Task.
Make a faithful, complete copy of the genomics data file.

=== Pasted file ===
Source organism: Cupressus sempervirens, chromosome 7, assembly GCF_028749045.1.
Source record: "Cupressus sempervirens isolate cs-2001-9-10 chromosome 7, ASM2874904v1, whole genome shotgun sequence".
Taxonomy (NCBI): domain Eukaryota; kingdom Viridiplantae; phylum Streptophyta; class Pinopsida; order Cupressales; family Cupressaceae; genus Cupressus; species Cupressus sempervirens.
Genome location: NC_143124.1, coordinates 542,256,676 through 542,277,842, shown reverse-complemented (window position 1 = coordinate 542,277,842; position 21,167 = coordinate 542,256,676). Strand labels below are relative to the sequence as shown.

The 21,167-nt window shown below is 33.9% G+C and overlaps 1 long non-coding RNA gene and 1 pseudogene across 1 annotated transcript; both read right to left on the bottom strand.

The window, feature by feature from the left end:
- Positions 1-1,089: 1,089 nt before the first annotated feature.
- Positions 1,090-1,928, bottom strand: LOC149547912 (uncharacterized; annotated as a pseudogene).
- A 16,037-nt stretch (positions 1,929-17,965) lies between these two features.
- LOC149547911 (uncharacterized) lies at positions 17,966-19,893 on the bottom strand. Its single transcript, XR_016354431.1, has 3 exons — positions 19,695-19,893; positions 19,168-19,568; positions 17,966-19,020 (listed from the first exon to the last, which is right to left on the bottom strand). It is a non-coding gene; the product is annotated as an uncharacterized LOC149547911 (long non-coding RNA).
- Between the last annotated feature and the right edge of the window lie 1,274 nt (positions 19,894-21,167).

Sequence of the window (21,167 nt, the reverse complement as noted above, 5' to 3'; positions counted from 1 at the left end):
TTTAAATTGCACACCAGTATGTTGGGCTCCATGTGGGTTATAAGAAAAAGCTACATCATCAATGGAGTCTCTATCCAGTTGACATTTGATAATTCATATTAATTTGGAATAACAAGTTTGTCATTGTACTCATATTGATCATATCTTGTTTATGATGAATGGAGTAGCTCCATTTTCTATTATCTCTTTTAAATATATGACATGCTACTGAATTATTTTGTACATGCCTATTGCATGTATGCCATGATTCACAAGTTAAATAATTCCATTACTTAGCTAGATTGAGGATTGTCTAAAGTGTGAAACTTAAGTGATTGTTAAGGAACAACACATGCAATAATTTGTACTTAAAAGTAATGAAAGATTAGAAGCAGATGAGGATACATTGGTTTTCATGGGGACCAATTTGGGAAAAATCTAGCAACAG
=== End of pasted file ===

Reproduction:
Source organism: Cupressus sempervirens, chromosome 7, assembly GCF_028749045.1.
Source record: "Cupressus sempervirens isolate cs-2001-9-10 chromosome 7, ASM2874904v1, whole genome shotgun sequence".
Taxonomy (NCBI): domain Eukaryota; kingdom Viridiplantae; phylum Streptophyta; class Pinopsida; order Cupressales; family Cupressaceae; genus Cupressus; species Cupressus sempervirens.
Genome location: NC_143124.1, coordinates 542,256,676 through 542,277,842, shown reverse-complemented (window position 1 = coordinate 542,277,842; position 21,167 = coordinate 542,256,676). Strand labels below are relative to the sequence as shown.

The 21,167-nt window shown below is 33.9% G+C and overlaps 1 long non-coding RNA gene and 1 pseudogene across 1 annotated transcript; both read right to left on the bottom strand.

The window, feature by feature from the left end:
- Positions 1-1,089: 1,089 nt before the first annotated feature.
- Positions 1,090-1,928, bottom strand: LOC149547912 (uncharacterized; annotated as a pseudogene).
- A 16,037-nt stretch (positions 1,929-17,965) lies between these two features.
- LOC149547911 (uncharacterized) lies at positions 17,966-19,893 on the bottom strand. Its single transcript, XR_016354431.1, has 3 exons — positions 19,695-19,893; positions 19,168-19,568; positions 17,966-19,020 (listed from the first exon to the last, which is right to left on the bottom strand). It is a non-coding gene; the product is annotated as an uncharacterized LOC149547911 (long non-coding RNA).
- Between the last annotated feature and the right edge of the window lie 1,274 nt (positions 19,894-21,167).

Sequence of the window (21,167 nt, the reverse complement as noted above, 5' to 3'; positions counted from 1 at the left end):
TTTAAATTGCACACCAGTATGTTGGGCTCCATGTGGGTTATAAGAAAAAGCTACATCATCAATGGAGTCTCTATCCAGTTGACATTTGATAATTCATATTAATTTGGAATAACAAGTTTGTCATTGTACTCATATTGATCATATCTTGTTTATGATGAATGGAGTAGCTCCATTTTCTATTATCTCTTTTAAATATATGACATGCTACTGAATTATTTTGTACATGCCTATTGCATGTATGCCATGATTCACAAGTTAAATAATTCCATTACTTAGCTAGATTGAGGATTGTCTAAAGTGTGAAACTTAAGTGATTGTTAAGGAACAACACATGCAATAATTTGTACTTAAAAGTAATGAAAGATTAGAAGCAGATGAGGATACATTGGTTTTCATGGGGACCAATTTGGGAAAAATCTAGCAACAG